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CME / ABIM MOC / CE

Does Androgen Deprivation Therapy Increase Cardiovascular Risk?

  • Authors: News Author: Megan Brooks; CME Author: Laurie Barclay, MD
  • CME / ABIM MOC / CE Released: 7/15/2022
  • Valid for credit through: 7/15/2023
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  • Credits Available

    Physicians - maximum of 0.25 AMA PRA Category 1 Credit(s)™

    ABIM Diplomates - maximum of 0.25 ABIM MOC points

    Nurses - 0.25 ANCC Contact Hour(s) (0.25 contact hours are in the area of pharmacology)

    Pharmacists - 0.25 Knowledge-based ACPE (0.025 CEUs)

    Physician Assistant - 0.25 AAPA hour(s) of Category I credit

    IPCE - 0.25 Interprofessional Continuing Education (IPCE) credit

    You Are Eligible For

    • Letter of Completion
    • ABIM MOC points

Target Audience and Goal Statement

This activity is intended for cardiologists, family medicine and primary care clinicians, nurses, pharmacists, hematologists/oncologists, physician assistants, internists, urologists, and other members of the health care team who treat and manage patients receiving androgen deprivation therapy who may be at increased cardiovascular risk.

The goal of this activity is for learners to be better able to describe the association between androgen deprivation therapy for nonmetastatic prostate cancer and subsequent myocardial infarction, stroke, other cardiovascular disease, and all-cause mortality, based on a Norwegian nationwide, longitudinal study.

Upon completion of this activity, participants will:

  • Assess the association between androgen deprivation therapy for nonmetastatic prostate cancer and subsequent cardiovascular disease and all-cause mortality, based on a Norwegian nationwide, longitudinal study
  • Evaluate the clinical implications of the association between androgen deprivation therapy for nonmetastatic prostate cancer and subsequent cardiovascular disease and all-cause mortality, based on a Norwegian nationwide, longitudinal study
  • Outline implications for the healthcare team


Disclosures

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All relevant financial relationships for anyone with the ability to control the content of this educational activity are listed below and have been mitigated according to Medscape policies. Others involved in the planning of this activity have no relevant financial relationships.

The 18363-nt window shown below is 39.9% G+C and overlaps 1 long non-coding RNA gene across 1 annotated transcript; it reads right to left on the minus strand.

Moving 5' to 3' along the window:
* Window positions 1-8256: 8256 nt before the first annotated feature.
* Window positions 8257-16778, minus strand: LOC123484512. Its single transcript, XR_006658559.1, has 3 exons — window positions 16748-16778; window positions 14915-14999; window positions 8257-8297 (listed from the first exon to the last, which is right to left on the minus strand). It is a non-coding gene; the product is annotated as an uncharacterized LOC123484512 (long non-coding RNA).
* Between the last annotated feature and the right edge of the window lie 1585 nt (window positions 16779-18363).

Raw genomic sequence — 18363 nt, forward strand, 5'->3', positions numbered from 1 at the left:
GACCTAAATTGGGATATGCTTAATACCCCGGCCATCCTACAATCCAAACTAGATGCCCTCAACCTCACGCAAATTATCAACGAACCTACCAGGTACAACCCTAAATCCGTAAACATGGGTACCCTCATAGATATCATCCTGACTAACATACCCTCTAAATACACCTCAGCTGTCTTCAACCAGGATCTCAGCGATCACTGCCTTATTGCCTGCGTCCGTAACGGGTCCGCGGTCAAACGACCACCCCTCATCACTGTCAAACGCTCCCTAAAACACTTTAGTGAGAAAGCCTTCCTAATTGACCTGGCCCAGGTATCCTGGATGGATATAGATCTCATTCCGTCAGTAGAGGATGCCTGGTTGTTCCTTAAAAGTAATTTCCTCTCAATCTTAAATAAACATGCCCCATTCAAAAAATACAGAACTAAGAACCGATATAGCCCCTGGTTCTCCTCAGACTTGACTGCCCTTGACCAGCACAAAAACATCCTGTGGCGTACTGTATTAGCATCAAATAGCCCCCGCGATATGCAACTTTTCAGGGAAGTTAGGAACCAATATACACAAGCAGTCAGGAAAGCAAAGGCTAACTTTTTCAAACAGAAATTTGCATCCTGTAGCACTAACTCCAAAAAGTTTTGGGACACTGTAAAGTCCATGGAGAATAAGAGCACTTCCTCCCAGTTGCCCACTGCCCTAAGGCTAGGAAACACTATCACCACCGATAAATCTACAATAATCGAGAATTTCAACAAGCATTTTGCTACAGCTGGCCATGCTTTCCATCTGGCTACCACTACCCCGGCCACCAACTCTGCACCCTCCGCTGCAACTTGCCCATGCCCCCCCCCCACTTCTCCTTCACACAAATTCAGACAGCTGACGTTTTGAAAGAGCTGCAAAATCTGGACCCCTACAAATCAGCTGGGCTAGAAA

News Author

  • Megan Brooks

    Freelance writer, Medscape

    Disclosures

    Megan Brooks has no relevant financial relationships.

CME Author

  • Laurie Barclay, MD

    Freelance writer and reviewer
    Medscape, LLC

    Disclosures

    Laurie Barclay, MD, has the following relevant financial relationships:
    Formerly owned stocks in: AbbVie

Editor/Compliance Reviewer

  • Amanda Jett, PharmD, BCACP

    Associate Director, Accreditation and Compliance, Medscape, LLC

    Disclosures

    Amanda Jett, PharmD, BCACP, has no relevant financial relationships.

Compliance Reviewer

  • Yaisanet Oyola, MD

    Associate Director, Accreditation and Compliance, Medscape, LLC

    Disclosures

    Yaisanet Oyola, MD, has no relevant financial relationships.

Peer Reviewer

This activity has been peer reviewed and the reviewer has no relevant financial relationships.


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In support of improving patient care, Medscape, LLC is jointly accredited by the Accreditation Council for Continuing Medical Education (ACCME), the Accreditation Council for Pharmacy Education (ACPE), and the American Nurses Credentialing Center (ANCC), to provide continuing education for the healthcare team.

This activity was planned by and for the healthcare team, and learners will receive 0.25 Interprofessional Continuing Education (IPCE) credit for learning and change.

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  • Medscape, LLC designates this enduring material for a maximum of 0.25 AMA PRA Category 1 Credit(s)™ . Physicians should claim only the credit commensurate with the extent of their participation in the activity.

    Successful completion of this CME activity, which includes participation in the evaluation component, enables the participant to earn up to 0.25 MOC points in the American Board of Internal Medicine's (ABIM) Maintenance of Certification (MOC) program. Participants will earn MOC points equivalent to the amount of CME credits claimed for the activity. It is the CME activity provider's responsibility to submit participant completion information to ACCME for the purpose of granting ABIM MOC credit.

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    For Nurses

  • Awarded 0.25 contact hour(s) of nursing continuing professional development for RNs and APNs; 0.25 contact hours are in the area of pharmacology.

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    For Pharmacists

  • Medscape designates this continuing education activity for 0.25 contact hour(s) (0.025 CEUs) (Universal Activity Number: JA0007105-0000-22-239-H01-P).